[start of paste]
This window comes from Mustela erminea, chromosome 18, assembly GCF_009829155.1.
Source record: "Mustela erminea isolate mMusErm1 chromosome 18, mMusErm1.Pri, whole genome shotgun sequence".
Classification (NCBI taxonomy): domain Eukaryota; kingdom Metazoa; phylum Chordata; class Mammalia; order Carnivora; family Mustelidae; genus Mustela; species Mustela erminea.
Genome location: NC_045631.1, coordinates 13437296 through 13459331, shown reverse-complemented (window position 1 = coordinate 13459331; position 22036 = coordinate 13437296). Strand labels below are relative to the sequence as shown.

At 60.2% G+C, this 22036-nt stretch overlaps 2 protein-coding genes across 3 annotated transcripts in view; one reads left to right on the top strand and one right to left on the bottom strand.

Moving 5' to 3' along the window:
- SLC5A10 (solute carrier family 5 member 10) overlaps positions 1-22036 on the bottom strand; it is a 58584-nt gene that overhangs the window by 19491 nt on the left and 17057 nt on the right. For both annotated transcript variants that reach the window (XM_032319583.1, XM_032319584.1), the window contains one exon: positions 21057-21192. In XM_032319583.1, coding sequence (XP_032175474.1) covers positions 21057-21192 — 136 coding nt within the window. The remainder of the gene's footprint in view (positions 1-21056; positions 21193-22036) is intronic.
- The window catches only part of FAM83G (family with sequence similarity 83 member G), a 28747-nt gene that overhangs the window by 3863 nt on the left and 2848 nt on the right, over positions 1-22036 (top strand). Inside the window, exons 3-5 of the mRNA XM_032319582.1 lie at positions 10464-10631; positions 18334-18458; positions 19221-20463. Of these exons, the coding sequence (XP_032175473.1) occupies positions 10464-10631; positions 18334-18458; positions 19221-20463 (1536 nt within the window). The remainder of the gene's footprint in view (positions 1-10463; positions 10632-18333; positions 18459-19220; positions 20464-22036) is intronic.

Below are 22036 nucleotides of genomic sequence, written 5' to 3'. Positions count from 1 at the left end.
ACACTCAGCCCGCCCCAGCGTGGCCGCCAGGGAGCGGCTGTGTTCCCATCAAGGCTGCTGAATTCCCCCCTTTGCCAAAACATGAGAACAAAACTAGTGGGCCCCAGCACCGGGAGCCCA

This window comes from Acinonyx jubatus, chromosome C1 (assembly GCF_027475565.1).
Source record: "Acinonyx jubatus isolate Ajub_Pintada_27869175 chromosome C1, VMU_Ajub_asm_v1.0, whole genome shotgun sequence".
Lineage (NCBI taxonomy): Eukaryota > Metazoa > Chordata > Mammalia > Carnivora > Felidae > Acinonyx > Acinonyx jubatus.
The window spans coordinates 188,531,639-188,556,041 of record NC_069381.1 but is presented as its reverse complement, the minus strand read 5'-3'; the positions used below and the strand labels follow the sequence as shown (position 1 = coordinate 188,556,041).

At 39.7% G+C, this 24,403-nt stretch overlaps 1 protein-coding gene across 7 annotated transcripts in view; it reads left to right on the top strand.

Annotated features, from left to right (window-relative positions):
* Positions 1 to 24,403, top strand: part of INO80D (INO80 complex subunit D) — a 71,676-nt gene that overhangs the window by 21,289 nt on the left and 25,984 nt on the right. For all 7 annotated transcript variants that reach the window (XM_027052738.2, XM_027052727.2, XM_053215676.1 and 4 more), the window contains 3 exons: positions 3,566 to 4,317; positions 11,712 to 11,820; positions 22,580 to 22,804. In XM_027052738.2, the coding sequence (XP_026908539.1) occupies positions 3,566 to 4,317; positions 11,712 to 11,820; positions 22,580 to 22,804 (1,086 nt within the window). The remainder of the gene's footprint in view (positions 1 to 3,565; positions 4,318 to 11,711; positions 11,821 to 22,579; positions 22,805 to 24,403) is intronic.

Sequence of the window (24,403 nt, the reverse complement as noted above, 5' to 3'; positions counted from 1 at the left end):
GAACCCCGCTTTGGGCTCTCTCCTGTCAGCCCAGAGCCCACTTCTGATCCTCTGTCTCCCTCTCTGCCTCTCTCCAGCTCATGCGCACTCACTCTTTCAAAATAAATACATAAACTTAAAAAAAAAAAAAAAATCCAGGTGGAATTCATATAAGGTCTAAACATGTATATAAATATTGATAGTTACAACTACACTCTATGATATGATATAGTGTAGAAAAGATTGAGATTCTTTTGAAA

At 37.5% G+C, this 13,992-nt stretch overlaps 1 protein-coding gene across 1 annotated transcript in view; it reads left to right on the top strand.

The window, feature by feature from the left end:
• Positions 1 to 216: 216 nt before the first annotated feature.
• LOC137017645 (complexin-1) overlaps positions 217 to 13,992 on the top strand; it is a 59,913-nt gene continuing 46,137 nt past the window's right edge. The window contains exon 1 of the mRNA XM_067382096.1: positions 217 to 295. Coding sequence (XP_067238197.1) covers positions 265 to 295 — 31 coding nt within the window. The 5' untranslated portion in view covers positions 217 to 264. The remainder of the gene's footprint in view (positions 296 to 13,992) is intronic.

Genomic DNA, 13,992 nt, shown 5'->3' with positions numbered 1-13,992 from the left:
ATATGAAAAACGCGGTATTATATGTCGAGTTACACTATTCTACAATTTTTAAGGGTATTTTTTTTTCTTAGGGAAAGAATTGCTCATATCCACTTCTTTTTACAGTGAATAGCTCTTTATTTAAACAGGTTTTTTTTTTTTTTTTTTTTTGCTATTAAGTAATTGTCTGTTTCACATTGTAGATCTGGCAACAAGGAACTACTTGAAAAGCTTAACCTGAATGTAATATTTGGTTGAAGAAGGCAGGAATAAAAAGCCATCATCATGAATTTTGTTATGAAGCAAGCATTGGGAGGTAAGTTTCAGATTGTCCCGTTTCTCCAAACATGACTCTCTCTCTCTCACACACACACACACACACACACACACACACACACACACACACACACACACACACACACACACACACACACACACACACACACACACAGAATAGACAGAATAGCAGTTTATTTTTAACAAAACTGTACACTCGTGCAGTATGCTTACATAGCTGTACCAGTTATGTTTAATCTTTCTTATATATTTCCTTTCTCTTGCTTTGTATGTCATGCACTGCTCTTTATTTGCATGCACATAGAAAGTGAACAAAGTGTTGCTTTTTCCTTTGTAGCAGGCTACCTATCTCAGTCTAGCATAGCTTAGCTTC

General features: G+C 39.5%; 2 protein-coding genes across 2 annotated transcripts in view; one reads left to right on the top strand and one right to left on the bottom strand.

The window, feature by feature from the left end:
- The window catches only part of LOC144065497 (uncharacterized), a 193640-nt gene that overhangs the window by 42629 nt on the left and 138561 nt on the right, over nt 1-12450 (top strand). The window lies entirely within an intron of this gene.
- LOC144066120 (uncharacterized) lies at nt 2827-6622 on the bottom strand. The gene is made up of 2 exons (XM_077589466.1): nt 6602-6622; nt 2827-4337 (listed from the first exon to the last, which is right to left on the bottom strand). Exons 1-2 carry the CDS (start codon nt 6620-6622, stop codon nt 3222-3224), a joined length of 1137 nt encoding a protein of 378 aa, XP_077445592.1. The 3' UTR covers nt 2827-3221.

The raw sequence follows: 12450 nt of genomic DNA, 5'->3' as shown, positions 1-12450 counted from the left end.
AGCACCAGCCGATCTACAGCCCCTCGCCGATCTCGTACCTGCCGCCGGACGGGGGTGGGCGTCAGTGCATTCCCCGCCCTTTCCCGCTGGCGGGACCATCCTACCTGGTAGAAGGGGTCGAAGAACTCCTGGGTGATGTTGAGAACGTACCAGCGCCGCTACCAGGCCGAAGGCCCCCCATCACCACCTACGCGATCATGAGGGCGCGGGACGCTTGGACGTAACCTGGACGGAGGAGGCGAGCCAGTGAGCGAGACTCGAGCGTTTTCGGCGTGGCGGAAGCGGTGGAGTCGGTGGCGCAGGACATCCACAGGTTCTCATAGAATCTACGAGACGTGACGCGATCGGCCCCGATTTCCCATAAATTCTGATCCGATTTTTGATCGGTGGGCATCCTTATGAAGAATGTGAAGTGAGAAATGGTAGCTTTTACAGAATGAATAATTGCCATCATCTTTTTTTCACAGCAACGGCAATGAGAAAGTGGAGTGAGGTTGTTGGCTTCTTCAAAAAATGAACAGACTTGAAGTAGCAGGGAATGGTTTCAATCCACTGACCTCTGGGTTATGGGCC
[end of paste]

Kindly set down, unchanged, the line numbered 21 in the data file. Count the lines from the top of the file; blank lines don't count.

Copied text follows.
The window, feature by feature from the left end: